To: “Brown, R Ken” <firstname.lastname@example.org>
Message Hash: 089e57b0247a987e137e9dfcd1b6a284b2d820459d3b66573684cdbfc47b2206
Message ID: <Pine.LNX.3.96.980812063302.16111A-100000@albert>
Reply To: <email@example.com>
UTC Datetime: 1998-08-12 11:10:28 UTC
Raw Date: Wed, 12 Aug 1998 04:10:28 -0700 (PDT)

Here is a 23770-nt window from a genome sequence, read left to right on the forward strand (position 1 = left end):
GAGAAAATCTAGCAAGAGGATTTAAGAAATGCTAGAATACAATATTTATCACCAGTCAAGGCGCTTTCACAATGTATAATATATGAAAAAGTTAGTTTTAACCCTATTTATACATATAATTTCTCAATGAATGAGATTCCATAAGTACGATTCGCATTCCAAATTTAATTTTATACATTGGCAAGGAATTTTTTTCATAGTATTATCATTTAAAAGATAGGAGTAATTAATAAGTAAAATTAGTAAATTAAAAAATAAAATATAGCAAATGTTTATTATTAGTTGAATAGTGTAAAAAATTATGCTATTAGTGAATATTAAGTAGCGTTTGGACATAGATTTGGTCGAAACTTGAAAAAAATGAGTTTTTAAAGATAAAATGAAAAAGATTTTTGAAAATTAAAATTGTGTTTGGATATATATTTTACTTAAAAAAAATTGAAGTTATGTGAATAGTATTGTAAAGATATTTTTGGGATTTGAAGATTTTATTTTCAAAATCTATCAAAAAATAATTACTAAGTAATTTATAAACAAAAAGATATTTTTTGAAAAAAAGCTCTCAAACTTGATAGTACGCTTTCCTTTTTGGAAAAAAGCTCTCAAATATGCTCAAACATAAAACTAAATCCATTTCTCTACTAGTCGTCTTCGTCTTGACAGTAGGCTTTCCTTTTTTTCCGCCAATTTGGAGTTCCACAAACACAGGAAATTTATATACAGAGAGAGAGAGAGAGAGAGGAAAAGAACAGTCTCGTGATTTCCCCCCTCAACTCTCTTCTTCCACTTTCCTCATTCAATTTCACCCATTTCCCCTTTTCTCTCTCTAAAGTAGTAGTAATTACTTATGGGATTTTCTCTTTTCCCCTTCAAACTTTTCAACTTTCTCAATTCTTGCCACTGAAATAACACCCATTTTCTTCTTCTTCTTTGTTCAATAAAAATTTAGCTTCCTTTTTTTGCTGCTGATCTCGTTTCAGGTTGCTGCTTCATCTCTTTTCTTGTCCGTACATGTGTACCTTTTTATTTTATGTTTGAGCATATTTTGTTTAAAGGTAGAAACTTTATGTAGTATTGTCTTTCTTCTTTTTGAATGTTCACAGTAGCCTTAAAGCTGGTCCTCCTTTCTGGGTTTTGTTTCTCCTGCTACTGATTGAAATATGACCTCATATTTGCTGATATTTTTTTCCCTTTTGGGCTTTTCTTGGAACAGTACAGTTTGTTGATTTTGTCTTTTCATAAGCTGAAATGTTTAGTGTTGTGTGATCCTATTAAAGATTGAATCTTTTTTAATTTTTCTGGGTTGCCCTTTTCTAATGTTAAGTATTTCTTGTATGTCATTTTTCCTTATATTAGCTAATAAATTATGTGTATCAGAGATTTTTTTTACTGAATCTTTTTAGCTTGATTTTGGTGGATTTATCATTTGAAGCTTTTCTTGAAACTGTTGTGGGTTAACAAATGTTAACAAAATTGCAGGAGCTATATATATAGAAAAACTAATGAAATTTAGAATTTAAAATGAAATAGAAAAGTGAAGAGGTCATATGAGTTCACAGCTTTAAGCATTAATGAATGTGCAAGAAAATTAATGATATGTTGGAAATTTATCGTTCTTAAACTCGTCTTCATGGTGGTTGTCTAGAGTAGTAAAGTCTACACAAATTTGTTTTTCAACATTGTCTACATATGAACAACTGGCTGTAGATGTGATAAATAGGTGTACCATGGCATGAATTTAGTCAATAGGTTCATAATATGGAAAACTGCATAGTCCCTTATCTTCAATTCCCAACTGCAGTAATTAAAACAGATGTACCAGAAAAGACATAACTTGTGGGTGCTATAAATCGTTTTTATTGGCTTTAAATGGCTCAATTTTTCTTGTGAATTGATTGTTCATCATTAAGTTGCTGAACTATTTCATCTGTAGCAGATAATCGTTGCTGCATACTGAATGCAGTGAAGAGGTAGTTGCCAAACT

From: firstname.lastname@example.org Date: Wed, 12 Aug 1998 04:10:28 -0700 (PDT) To: "Brown, R Ken" <email@example.com> Subject: RE: Internet is rickety In-Reply-To: <firstname.lastname@example.org> Message-ID: <Pine.LNX.3.96.980812063302.16111A-100000@albert> MIME-Version: 1.0 Content-Type: text/plain On Wed, 12 Aug 1998, Brown, R Ken wrote: > I think you have missed the point. It's not that they are > reading messages sent by foreign governments. They > are reading - at least potentially - all the messages > sent by their own citizens. Well.. like I said before, I would not doubt much that is attributed to government agencies along these lines. I do not trust NSA to give me privacy: not only is it not their job, one can be more or less assured that such groups with the power to eavesdrop, will, even if it is a few rogue individuals. This is why I create my own privacy; and if they can get past the crypto that I use, then my hat goes off to them. > Some US citizens (I am not one) seem to have a touching > faith in the idea that the CIA and NSA will not spy on > US citizens because it isn't in the powers given to them. There is no love lost between my government and I, especially the likes of certain groups, like CIA. I suspect that the spooks do more than sit on a wire and listen too. But this has nothing to do with the fact that US citizens can _use_ whatever type of crypto we damn well feel like. NSA might not give us the goods on what sort of crypto _they_ use, but hell, this is to be expected! No sweet military technology is given up for public consumption until it is more or less useless. why should we expect crypto to be any different? > > I suspect I would > > try very hard to limit the amount of strong crypto that these > > governments have. > > But they haven't managed to do that. And it isn't > really what they want to do. They want to limit the > strong crypto available to *you* because they want to read > *your* mail. This is paranoia, plain and simple. If this were true, I'd expect to see some evidence. If they didn't want U.S. citizens to have decent crypto, why be involved with DES at all? Why release Skipjack? Why not lobby Congress (like they do so well) and kill AES? If they don't want us to have decent crypto, why does the U.S. government give us so much of it?! As far as I can tell you will either have to claim that the crypto they give us is shit, which there is no evidence for, or you need to come up with a way that giving us strong crypto lets them read our mail (in the long-term maybe?). Either way, it is a good-ole fashion self-reinforcing conspiracy theory. No thanks. I'd be the first to admit that there are a bunch of bad apples in the government.. sure.. but I can't see how we can reasonably claim some far-reaching conspiracy to turn the U.S. into a police state. > > Their job is to read the Other Guy's messages, > > and to make sure the Other Guy can't read Uncle Sam's > > messages. We speculate that they do both reasonably well. > > And *you* *are* the Other Guy. > Wake up and smell the static. This may very well be. Why do you think I have PGP installed? I'm not saying NSA is our friend, for Christ's sake.. there are plenty of things about NSA policy that I dislike. There are probably a whole shit-load of things that I don't know about that I would hate. But none of this makes NSA look any different in my eyes than any other group of bastards who have been given a bit of authority and have been around for more than 10 minutes. So what else is new? I'm merely saying that Forte Meade doesn't have a Room 101 is all .. NSA isn't the last bastion of evil, guys, they are a real pain in the ass, sure... but if you ask my third-grade teacher, she would probably say the same thing about me. I'd love to see NSA get disbanded, and while I'm at it, I figure it might be nice to disband the whole damn Union too. But not only is that not realistic, it is probably pretty damn dangerous given the boat load of freaks and psychos we have running around in this country. ..now, if you'll excuse me, I have a boat to catch.. Michael J. Graffam (email@example.com) http://www.mhv.net/~mgraffam -- Philosophy, Religion, Computers, Crypto, etc "Let your life be a counter-friction to stop the machine." Henry David Thoreau "Civil Disobedience"